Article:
A summary of the bipartisan compromise to ensure the Milwaukee Brewers and MLB remain in Wisconsin through 2050 is available below.
Assembly Bill 438, now 2023 Wisconsin Act 40:
- Among other provisions, specifies that before any state funding is awarded to the District, the District and the team must have entered both of the following:
- A nonrelocation agreement that requires the team to play all of its home games at American Family Field during the term of the lease.
- A lease agreement that:
- Expires no earlier than Dec. 31, 2050.
- Requires the team to make $3,360,253 in annual contributions beginning in 2024 through 2045 for both the responsibilities of the District and renovations and improvements of baseball park facilities. Team contributions would increase to $5,360,253 beginning in 2046 through 2050.
- Requires the team to contribute a further $50 million for stadium renovations and maintenance over the term of the lease, of which $25 million must be contributed by Jan. 1, 2037.
- Reduces the size of the District’s jurisdiction from the current five counties—Milwaukee, Ozaukee, Racine, Washington, and Waukesha—to only Milwaukee County;
- Replaces the current 13-member board with a new 13-member board consisting of: four persons appointed by the governor (including a chairperson); three persons appointed by the speaker of the Assembly; three persons appointed by the majority leader of the Senate; one person appointed by the governor from a list provided by the team; and two persons appointed by the governor from lists provided by each of the city of Milwaukee and Milwaukee County;
- Together with Assembly Bill 439, provides $500.8 million in public funding over the term of the lease, including $365.8 million in state funds and $67.5 million in local contributions from both Milwaukee County and the city of Milwaukee. These contributions would go into a newly created stadium improvement segregated fund established by the District to be used by the District for stadium renovations;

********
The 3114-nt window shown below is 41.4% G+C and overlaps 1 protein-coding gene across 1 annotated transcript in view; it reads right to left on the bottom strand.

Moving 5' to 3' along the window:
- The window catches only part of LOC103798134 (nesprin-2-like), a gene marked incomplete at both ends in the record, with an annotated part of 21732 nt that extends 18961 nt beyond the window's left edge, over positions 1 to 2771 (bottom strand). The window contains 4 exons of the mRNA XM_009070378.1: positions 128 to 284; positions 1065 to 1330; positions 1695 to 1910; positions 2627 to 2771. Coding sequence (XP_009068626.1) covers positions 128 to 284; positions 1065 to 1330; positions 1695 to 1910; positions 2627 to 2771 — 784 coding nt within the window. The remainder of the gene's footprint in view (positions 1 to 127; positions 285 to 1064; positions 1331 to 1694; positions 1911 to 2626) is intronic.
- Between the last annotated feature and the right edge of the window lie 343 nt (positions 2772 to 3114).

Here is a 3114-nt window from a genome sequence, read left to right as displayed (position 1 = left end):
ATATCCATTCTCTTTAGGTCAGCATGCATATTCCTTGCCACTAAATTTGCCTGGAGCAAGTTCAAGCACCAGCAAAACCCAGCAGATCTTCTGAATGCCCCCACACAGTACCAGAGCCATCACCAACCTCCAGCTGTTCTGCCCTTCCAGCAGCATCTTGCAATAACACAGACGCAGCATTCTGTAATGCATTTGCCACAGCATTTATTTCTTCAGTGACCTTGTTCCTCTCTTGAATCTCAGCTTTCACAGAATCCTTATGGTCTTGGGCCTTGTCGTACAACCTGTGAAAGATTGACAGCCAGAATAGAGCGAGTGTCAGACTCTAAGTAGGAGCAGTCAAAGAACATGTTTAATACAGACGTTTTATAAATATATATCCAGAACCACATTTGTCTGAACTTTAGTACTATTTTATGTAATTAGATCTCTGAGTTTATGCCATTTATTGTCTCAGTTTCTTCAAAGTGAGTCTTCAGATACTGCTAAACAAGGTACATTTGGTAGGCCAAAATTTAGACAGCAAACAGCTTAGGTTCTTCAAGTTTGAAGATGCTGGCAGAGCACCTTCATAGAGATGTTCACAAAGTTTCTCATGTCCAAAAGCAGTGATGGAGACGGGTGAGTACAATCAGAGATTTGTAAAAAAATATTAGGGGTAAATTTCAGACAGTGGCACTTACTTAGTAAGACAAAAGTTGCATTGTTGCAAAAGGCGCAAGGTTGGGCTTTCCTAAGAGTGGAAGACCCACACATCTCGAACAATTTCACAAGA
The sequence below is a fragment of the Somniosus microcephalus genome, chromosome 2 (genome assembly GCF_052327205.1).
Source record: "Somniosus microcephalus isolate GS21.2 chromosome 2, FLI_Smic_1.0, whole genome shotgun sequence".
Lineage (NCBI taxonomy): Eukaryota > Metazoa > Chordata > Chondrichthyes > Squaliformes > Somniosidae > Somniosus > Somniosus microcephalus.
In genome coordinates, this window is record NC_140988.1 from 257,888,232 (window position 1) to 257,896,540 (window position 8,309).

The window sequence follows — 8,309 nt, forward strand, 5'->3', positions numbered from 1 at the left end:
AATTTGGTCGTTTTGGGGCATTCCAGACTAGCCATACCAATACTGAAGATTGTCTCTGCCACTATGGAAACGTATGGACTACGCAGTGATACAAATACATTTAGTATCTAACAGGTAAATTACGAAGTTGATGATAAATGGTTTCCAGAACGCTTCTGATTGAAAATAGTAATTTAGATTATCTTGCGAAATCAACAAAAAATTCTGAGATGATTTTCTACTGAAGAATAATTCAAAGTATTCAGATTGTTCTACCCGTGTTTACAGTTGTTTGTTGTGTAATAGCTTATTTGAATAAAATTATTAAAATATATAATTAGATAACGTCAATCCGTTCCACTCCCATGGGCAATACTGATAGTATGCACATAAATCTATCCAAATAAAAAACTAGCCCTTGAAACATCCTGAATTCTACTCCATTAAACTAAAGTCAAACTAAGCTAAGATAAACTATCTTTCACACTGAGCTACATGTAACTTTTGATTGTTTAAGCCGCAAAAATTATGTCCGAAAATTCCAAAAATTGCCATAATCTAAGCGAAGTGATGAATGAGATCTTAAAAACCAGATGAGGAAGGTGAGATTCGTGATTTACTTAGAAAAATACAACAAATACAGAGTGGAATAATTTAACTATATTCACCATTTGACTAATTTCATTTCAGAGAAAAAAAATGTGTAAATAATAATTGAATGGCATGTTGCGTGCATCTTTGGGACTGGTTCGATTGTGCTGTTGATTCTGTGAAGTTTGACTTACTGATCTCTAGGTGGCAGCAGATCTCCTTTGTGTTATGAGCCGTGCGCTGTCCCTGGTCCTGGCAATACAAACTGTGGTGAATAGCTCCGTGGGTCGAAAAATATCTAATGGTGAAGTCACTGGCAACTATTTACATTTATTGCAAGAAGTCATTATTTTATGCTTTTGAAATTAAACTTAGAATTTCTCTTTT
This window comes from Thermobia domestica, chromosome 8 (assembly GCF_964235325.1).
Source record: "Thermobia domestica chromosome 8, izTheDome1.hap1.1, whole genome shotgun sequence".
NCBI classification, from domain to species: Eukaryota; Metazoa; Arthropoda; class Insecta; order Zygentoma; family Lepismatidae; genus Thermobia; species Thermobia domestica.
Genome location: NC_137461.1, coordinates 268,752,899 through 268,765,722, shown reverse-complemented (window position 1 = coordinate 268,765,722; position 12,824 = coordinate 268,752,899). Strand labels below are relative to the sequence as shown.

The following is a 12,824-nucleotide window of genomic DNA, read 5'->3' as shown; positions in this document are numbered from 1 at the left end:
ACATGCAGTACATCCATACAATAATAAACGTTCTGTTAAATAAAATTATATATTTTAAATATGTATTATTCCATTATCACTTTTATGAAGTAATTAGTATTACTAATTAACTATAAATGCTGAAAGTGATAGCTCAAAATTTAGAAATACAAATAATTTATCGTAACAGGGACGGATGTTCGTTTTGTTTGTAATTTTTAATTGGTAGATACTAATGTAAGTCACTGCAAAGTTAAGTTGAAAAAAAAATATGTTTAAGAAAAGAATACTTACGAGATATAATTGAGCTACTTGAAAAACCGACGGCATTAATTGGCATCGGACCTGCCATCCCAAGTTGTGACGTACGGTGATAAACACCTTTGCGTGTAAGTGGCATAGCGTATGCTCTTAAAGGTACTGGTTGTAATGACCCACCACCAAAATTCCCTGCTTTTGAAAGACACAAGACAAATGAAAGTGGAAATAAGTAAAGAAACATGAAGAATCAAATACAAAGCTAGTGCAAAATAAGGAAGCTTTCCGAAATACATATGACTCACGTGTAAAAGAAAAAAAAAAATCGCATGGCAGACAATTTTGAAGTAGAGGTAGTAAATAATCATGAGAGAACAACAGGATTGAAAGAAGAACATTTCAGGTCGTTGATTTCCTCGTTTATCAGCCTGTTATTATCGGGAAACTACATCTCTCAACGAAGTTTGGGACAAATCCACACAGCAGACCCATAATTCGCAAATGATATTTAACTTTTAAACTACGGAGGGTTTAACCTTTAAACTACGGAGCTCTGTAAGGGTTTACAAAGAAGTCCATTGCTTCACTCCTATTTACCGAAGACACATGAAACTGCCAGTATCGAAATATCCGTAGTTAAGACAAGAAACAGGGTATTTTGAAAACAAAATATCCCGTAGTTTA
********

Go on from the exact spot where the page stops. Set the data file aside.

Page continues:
- Beginning in 2024, requires Milwaukee County to contribute $2.5 million annually into the stadium improvement fund until 2050, or until aggregate contributions reach $67.5 million;
- Requires a ticket surcharge on nonbaseball events at the stadium. Over the course of the lease, the ticket surcharge is expected to provide $20.7 million to the District; and
- Allows for the District to obtain up to $35 million in short-term loans issued by the Wisconsin Department of Administration that could only be expended for major capital repairs, retractable roof maintenance and repairs, and necessary improvements to the stadium’s facilities.
Assembly Bill 439, now Wisconsin Act 41:
- Establishes the appropriations needed to enact the state and local funding plan for improvements to American Family Field as primarily enabled by Assembly Bill 438;
- Reduces the administrative fee retained by the Wisconsin Department of Revenue for the state’s administrative costs in collecting county sales taxes, keeping more local sales tax dollars in local communities; and
- Redirects excess administrative fee collections expected from the city of Milwaukee’s sales tax (effective Jan. 1, 2023) to provide the city’s contribution to American Family Field improvements and maintenance.